Women cycle like the moon and so does our vaginal discharge. It changes throughout the month and throughout our lives. Here is what you should expect. Right after your period, discharge increases in amount, in preparation for ovulation. It is clear and watery and often becomes thicker like an egg white and stretchy. This signals that ovulation is near. After ovulation, the discharge becomes thicker, creamy and more white and opaque. White vaginal discharge to pale yellow is normal. If you are on hormonal birth control, you won’t have the more noticeable cycling of your discharge that happens with fluctuations in hormones. The same is true for our menopausal years.
If you have concerns about your vaginal discharge or white vaginal discharge, check it out. You can get a lot of information by doing this: color, texture, and smell. Wipe the opening of your vagina with a clean damp cloth or baby wipe, place a clean finger up into the space of your vagina and remove it.
5. Vaginal Discharge Color
Clear vaginal discharge is thin and watery or thicker like an egg white. White vaginal discharge is usually thick like a paste or thinner like Elmer’s glue. The same goes for yellow vaginal discharge. If your vaginal discharge is grey or green, this is not normal. Rusty colored discharge, well after your period or in your menopausal years, is not normal and you should consult your gynecologist.
6. Vaginal Discharge Texture
It should be smooth, creamy, thicker like a paste or thin like water or Elmer’s glue.
If it is grainy, foamy or chunky, this is not normal, and you should consult your gynecologist.
7. Vaginal Discharge Smell
Normal healthy vaginal discharge smells a little like milk. If it is foul or fishy that isn’t normal.
Just after your period or intercourse, it can be difficult to assess odors but, if you have a strong fishy odor right after intercourse, that signals a vaginal infection, and you need to get that treated. A slight fishy or off odor on the outside of your vulva or around your rectum hours after intercourse or during your period is normal. It’s just semen and blood reacting with the bacteria normally found in your GI tract. Lume is a silver bullet for external private part odor.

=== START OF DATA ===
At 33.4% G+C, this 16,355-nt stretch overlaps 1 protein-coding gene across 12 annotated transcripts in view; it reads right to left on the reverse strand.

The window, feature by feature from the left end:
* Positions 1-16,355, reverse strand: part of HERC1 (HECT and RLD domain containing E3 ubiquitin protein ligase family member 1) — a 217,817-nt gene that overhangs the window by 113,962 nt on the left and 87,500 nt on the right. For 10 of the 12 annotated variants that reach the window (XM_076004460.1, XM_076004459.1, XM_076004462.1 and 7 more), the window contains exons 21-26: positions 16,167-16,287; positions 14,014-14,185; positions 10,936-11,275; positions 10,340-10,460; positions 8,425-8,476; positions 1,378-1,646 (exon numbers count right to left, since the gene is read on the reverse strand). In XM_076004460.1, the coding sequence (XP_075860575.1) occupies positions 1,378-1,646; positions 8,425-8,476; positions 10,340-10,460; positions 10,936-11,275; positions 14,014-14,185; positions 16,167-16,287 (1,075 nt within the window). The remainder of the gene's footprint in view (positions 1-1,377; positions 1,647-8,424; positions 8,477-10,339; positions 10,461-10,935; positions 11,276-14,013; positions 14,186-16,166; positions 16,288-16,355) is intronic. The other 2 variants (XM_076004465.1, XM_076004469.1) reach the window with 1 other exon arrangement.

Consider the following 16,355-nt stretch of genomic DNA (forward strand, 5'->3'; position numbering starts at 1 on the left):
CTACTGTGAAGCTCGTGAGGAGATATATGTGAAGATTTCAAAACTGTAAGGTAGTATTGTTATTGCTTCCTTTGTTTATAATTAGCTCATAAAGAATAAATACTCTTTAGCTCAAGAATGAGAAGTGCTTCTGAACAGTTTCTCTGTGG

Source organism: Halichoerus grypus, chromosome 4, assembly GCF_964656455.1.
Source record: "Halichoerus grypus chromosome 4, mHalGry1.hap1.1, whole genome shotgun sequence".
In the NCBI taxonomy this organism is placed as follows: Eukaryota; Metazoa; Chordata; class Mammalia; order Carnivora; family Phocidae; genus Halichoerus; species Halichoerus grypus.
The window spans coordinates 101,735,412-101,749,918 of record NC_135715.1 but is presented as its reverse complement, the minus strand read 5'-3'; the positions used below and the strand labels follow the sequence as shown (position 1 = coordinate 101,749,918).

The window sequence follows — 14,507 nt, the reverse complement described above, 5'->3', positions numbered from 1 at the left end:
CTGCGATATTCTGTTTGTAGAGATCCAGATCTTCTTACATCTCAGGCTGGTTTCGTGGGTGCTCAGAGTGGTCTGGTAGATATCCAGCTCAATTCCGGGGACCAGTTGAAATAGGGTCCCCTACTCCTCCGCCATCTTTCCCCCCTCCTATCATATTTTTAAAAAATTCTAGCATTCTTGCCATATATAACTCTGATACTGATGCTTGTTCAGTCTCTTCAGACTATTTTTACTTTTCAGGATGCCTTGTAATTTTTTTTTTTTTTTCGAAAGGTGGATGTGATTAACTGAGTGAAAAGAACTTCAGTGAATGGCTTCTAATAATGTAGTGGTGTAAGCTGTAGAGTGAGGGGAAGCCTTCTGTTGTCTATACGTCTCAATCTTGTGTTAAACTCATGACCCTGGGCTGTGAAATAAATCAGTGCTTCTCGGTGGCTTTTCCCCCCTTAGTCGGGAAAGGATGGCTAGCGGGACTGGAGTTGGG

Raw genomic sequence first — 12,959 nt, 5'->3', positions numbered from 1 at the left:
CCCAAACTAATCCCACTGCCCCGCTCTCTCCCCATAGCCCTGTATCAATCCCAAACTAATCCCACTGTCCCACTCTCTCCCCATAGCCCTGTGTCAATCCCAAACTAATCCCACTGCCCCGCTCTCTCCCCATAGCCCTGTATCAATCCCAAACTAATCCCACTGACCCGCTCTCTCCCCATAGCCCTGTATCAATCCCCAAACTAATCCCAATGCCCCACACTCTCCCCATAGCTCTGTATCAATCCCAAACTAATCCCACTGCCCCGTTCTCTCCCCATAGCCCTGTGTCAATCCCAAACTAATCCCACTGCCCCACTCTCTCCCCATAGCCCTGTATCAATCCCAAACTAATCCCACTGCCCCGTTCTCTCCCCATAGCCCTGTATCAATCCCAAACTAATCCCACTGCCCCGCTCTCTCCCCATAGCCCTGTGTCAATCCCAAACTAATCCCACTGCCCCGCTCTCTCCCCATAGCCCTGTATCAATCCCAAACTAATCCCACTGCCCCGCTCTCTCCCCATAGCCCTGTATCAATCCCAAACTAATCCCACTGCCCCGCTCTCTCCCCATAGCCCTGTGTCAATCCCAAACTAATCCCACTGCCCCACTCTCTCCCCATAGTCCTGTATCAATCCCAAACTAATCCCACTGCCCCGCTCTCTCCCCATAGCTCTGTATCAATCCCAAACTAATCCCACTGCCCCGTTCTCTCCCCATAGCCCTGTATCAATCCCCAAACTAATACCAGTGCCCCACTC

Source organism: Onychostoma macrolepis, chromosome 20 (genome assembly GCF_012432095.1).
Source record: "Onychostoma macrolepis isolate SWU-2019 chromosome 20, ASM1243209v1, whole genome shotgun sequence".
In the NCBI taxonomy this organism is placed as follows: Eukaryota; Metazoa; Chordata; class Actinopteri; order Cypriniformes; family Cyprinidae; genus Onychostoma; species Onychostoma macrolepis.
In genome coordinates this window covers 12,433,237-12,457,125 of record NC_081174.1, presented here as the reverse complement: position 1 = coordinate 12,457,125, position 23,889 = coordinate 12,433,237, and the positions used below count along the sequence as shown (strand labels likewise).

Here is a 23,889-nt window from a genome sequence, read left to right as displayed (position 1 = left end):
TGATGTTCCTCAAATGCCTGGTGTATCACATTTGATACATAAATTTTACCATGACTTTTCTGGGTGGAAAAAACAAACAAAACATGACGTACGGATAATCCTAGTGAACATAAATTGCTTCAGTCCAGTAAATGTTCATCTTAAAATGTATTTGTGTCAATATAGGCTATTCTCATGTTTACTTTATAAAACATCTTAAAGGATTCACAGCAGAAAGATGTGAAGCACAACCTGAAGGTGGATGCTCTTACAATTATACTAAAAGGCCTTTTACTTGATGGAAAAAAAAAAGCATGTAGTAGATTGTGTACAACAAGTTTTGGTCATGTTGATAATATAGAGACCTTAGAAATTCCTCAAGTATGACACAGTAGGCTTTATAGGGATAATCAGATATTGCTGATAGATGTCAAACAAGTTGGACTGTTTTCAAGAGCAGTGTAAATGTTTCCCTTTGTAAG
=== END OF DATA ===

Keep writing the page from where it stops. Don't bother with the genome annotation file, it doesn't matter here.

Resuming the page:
As we age, our estrogen drops, slowing over time, and we notice a decline in the cycling of our discharge, too. Vaginal pH increases and many women notice a change in odor due to the drop in lactobacillus, a healthy vaginal bacterium that lowers the pH of the vagina. The odor is not foul, it just changes, and when it finds its way to the outside of your body, due to the higher pH, the odor can occur when it comes into contact with bacteria commonly found on the outside of our vulva and perianal area. This is a normal change. The good news is Lume is a remedy for this, too.
8. What is all this talk about Vaginal pH?
Vaginal pH ranges from 3.8-4.5 in our reproductive years and goes up to around 5 in menopause. This is normal. It protects our vaginal health. There are normal fluctuations in vaginal pH that occur with our periods and intercourse, but it shouldn’t cause persistent odor. Most odors you notice are external.
How do you know if the pH is normal? No vaginal odor is a sure sign things are in working order, and there is nothing to worry about. Douching disrupts the pH balance of your vagina and increases your risk for chronic imbalances like Bacterial Vaginosis. Douching can push bacteria up into our reproductive organs, like the uterus and fallopian tubes, and cause pelvic infections and scarring. Douching is the single worst thing you can do for your vaginal health! It’s the new “smoking” for the vagina.
9. Vaginal Pain
The vagina or vulva shouldn’t give you pain when touched. There are conditions called vaginismus and vulvodynia that are real and require biofeedback and physical therapy to resolve. These conditions can make intercourse, touching, and pelvic exams very difficult for women. You deserve to live a rich full life without these concerns and there is help available if you are willing to take the steps to resolve them. Ask your gynecologist about your treatment options.
For more information, check out our blog post, ”Your Vagina is Not to Blame, or is It?”
Lume Deodorant for Underarms & Private Parts in clinically proven to provide 72 hours of odor control and you can use it anywhere on your body!
Did you Lumē today?
*Disclaimer: Lume is not intended to diagnose or treat conditions of the vulva or vagina and should only be used externally. If you continue to have odor concerns after using Lume a few days, consult your gynecologist.